Egypt’ Tourism Minister Resigns upon Adel Khayat’s Governor Appointment

Egypt’s tourism minister announced his wish to resign from his position following the appointment of a former ex-militant as the governor of Luxor. Adel Khayat’s appointment as governor roused protests from Luxor citizens. He was a member of the political wing Gamaa Islamiya, who claimed responsibility for killing 58 tourists in a 1997 attack.

However, Luxor Governor Khayat denied any role in the said attack. He promised to protect Egypt’s tourists in Luxor. The city was a usual spot for tourists, but because of the political instability in the country since 2011, Egypt’s tourist numbers have dropped greatly.

Dr. Hisham Zazou appointment of Khayat, said that his nomination will have great consequences on Egypt’s tourism. Prime Minister Hisham Qandil rejected Zazou’s resignation and said that the government will continue to review the details about Khayat and Zazou is to remain as tourism minister until then.

The president’s appointment of governors all over Egypt generally enraged the public as majority of these governors were from the Muslim Brotherhood where President Mohamed Morsi also belonged. The Muslim Brotherhood now control 13 of Egypt’s 27 governorships.

Protests continue against the governors, who found it difficult to enter their offices as protesters locked the gates and attacked escorts.

“Syrian Regime Have Used Chemical Weapons” – White House

The White House said that it has ‘high confidence’ that the Syrian regime had used chemical weapons against the Syrian rebellion on a small scale. It has announced that it would provide unspecified “military support” against the opposition, true to its promise that the use of chemical weapons during the Syrian civil war was a “red line” for the United States.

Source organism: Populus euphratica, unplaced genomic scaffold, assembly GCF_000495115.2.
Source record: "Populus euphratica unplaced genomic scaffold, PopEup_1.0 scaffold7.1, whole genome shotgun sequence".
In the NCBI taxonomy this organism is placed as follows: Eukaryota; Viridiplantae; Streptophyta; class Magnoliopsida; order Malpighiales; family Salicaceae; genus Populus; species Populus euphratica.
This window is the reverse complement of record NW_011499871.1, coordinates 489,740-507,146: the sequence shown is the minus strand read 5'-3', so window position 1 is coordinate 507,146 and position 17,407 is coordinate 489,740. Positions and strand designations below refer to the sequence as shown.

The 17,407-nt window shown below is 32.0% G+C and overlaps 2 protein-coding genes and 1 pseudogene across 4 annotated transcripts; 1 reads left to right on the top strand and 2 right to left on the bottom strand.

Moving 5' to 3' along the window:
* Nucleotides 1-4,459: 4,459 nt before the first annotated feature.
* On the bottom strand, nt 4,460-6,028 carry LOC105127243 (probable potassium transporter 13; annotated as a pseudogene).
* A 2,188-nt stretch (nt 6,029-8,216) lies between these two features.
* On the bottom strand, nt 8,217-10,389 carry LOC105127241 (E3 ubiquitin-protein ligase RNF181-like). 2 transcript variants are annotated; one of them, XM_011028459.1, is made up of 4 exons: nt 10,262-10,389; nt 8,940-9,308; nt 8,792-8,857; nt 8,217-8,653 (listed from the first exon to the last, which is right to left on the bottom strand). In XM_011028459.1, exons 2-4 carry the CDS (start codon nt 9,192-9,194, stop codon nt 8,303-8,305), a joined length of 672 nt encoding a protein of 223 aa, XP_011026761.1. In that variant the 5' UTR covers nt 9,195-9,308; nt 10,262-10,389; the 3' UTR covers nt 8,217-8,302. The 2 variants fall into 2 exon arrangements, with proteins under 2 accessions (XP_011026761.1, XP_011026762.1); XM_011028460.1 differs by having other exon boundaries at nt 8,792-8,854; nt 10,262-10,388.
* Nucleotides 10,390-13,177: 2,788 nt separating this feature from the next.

US Deputy National Security Adviser Ben Rhodes said that the US has no “reliable” evidence that the opposition had used chemical weapons against the Syrian regime as well. Its announcement of declaring military aid to the opposition came as the UN reported that Syrian conflict had reached a death toll of 93,000 people, including women and children.

Senators such as John McCain and Lindsey Graham had called for providing military aid for Syria and said that provision of ammunition and heavy weaponry to the opposition may is long overdue. They also said that aside from such support, the US must also rally an international coalition to degrade the ability of the Syrian regime to sue airpower and ballistic missiles, which give them an advantage against the opposition.

The two-year conflict in Syria had formed different opposition parties in the conflict, such as the Supreme Military Council (SMC) and the Syrian Opposition Coalition. Without a unified front, the opposition effort may also lead a crumbling government amidst the ashes, according to political analysts.

Experts also speculate that the US aid was in response to the growing support provided by Iran and Hezbollah to the Syrian regime. The two countries are the closest allies of the regime and had supplied the regime with arms and men to support their campaigns.